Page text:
High-Rise‘s urban apocalypse is laid on thick. One wishes for a modern existence that is not quite so alienating.
High-Rise, an adaptation of the J. G. Ballard novel of the same name. Directed by Ben Wheatley. At the Kendall Square Cinema and Cinema Salem.
By Peg Aloi
The opening line of J. G. Ballard’s 1975 novel High-Rise refers to a man eating a dog. Sure enough, within the first minute of Ben Wheatley’s film adaptation we see a man roasting the leg of a dog over a makeshift spit after he had just patted the animal on the head. That man is Robert Laing (Tom Hiddleston), and the cheerful voice over narration suggests that he is adjusting to some changes in his living situation, with “things getting back to normal,” while the visuals depict some sort of grisly urban post-apocalyptic landscape.
Laing is shown navigating his ruined apartment in bloodstained clothing, calmly surveying the damage. His neighbor Steele (Reece Shearsmith), invites him for a drink, and displays a corpse (another neighbor, we learn later) wearing a television on its head. Sprightly yet melancholy classical music is playing. Text on the screen invites us to begin making sense of the anarchy with the words “Three months earlier.” Apparently, three months was all it took for things to progress from high-pitched normal to bloodthirsty chaos. But, given Wheatley’s penchant for unmasking the brutality lurking beneath the veneer of English life, we get the sense that steady decay, not sudden cataclysm, is the cause.
The high rise in question is a 40-story building in the style once called Brutalism. It’s one of a small group of concrete behemoths set in a vast open area; the huge parking lot full of cars of oddly indeterminate vintage (though let’s assume it’s 1975). The implication is that everyone who lives here has to drive into London for work. That includes Laing, whose job seems to involve teaching medical students about psychopathology by dissecting human heads in front of them. Laing is sunbathing on his deck with a book one day (literally: the book is his only garment) when he’s seen by the neighbor above, Charlotte (Sienna Miller). She’s a dismissively flirtatious woman who is having drinks with Richard Wilder (Luke Evans), an unemployed freelance television producer who hungrily propositions her.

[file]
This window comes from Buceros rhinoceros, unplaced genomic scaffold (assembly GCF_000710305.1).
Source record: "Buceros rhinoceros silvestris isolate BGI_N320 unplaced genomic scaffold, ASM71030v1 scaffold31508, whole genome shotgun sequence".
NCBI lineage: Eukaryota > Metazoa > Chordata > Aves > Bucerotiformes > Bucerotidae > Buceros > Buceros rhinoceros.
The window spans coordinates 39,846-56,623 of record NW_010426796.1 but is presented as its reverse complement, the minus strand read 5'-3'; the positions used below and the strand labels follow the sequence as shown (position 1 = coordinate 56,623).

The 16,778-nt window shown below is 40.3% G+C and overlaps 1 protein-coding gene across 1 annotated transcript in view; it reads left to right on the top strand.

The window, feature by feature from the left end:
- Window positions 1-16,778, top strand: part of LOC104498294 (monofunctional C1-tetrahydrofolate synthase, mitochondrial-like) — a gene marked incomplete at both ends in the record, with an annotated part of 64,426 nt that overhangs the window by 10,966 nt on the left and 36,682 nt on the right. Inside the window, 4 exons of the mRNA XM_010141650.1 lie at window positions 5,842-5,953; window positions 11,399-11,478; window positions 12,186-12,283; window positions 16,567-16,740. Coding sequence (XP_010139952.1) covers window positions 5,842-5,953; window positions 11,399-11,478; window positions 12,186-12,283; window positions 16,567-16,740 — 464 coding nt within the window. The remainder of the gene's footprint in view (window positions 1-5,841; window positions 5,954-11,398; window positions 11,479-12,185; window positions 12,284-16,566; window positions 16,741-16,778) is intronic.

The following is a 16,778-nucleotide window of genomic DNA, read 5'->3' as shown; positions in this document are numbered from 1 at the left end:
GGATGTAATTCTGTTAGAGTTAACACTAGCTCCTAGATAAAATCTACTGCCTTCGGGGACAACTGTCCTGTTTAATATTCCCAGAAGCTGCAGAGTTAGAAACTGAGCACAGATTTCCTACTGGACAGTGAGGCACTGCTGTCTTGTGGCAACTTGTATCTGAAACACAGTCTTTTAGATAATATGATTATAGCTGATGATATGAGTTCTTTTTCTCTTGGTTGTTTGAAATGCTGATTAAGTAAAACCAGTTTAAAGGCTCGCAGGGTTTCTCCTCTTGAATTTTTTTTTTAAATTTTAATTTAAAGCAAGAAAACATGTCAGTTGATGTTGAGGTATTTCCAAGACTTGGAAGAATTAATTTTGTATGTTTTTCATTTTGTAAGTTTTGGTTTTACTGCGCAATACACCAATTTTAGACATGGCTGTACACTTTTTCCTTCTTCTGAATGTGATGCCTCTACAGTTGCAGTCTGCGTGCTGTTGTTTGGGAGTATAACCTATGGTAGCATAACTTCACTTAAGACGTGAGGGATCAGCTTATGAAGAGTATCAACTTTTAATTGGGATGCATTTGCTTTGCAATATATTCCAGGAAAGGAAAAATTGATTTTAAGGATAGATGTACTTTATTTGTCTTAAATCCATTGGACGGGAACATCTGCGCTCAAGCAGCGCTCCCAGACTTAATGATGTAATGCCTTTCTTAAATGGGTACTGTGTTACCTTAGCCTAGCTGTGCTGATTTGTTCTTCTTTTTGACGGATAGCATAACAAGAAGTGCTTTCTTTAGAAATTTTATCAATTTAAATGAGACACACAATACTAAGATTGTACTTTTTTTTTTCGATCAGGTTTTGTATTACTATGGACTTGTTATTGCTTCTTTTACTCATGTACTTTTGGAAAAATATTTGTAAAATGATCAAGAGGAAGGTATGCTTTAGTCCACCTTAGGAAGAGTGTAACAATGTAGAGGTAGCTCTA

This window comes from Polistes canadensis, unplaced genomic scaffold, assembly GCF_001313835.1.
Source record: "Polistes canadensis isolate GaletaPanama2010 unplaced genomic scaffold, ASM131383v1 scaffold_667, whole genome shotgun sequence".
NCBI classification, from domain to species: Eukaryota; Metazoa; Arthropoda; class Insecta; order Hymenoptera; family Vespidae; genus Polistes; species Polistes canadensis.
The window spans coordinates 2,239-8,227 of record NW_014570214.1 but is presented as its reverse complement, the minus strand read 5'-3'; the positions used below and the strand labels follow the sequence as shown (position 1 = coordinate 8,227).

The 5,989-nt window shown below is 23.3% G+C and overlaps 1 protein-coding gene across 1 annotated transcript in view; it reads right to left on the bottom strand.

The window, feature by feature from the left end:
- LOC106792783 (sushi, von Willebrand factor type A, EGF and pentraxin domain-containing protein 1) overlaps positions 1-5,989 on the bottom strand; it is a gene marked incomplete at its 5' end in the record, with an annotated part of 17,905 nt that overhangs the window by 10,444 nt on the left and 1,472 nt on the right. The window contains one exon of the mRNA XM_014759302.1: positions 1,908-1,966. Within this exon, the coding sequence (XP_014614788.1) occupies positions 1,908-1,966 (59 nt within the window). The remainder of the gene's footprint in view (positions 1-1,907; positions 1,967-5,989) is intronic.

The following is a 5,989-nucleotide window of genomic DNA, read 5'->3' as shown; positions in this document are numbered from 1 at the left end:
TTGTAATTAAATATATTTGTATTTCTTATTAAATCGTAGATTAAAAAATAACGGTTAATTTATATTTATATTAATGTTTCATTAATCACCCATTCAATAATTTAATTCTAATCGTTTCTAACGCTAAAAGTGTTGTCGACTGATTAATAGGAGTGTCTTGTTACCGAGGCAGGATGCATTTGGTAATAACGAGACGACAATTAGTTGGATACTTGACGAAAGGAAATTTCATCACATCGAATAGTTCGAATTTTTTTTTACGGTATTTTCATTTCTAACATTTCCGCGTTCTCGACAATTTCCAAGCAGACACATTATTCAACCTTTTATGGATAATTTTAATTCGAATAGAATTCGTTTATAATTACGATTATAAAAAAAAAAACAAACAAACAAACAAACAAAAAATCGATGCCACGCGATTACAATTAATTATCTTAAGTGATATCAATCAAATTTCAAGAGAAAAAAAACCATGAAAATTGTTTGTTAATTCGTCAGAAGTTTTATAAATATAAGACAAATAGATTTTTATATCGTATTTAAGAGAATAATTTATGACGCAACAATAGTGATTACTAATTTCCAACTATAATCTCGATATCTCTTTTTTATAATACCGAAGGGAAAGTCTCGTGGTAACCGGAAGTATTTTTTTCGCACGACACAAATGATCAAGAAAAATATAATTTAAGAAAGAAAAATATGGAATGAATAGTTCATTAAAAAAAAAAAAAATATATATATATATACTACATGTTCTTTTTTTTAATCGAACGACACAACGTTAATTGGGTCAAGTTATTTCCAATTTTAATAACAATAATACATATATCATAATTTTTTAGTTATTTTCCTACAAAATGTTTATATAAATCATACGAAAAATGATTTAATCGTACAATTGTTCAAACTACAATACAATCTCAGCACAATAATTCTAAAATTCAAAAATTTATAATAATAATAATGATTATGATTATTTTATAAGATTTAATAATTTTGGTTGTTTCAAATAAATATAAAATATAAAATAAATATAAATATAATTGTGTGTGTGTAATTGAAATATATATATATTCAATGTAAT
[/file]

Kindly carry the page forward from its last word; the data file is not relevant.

Charlotte invites Laing to her flat for a party that night, a raucous affair where he drinks heavily and meets, among other people, Steele (a surly orthodontist), Cosgrove (a TV news broadcaster who carries a small video camera with him everywhere, one of the film’s many nods to contemporary social ills), and Wilder’s very pregnant wife Helen (Elisabeth Moss), a kind, friendly woman who clues Laing in to the strange social pecking order that governs life in the high rise.
Later that week, Laing meets Charlotte at the pool, and is summoned to the side of the building’s architect Royal (Jeremy Irons), who lives in the building’s penthouse. Royal’s office is a plain white space disguised by a quaint thatched cottage, amidst what look like endless acres of herbaceous borders and farm animals, including a horse ridden by Royal’s wife (Keeley Hawes), a Marie Antoinette-like character who enjoys dressing like a 17th century milkmaid. Royal, impressed by Laing, invites him to his wife’s party, neglecting to say it’s a costumed affair. Laing feels out of place and is tossed out by the same burly henchman who summoned him to meet Royal earlier.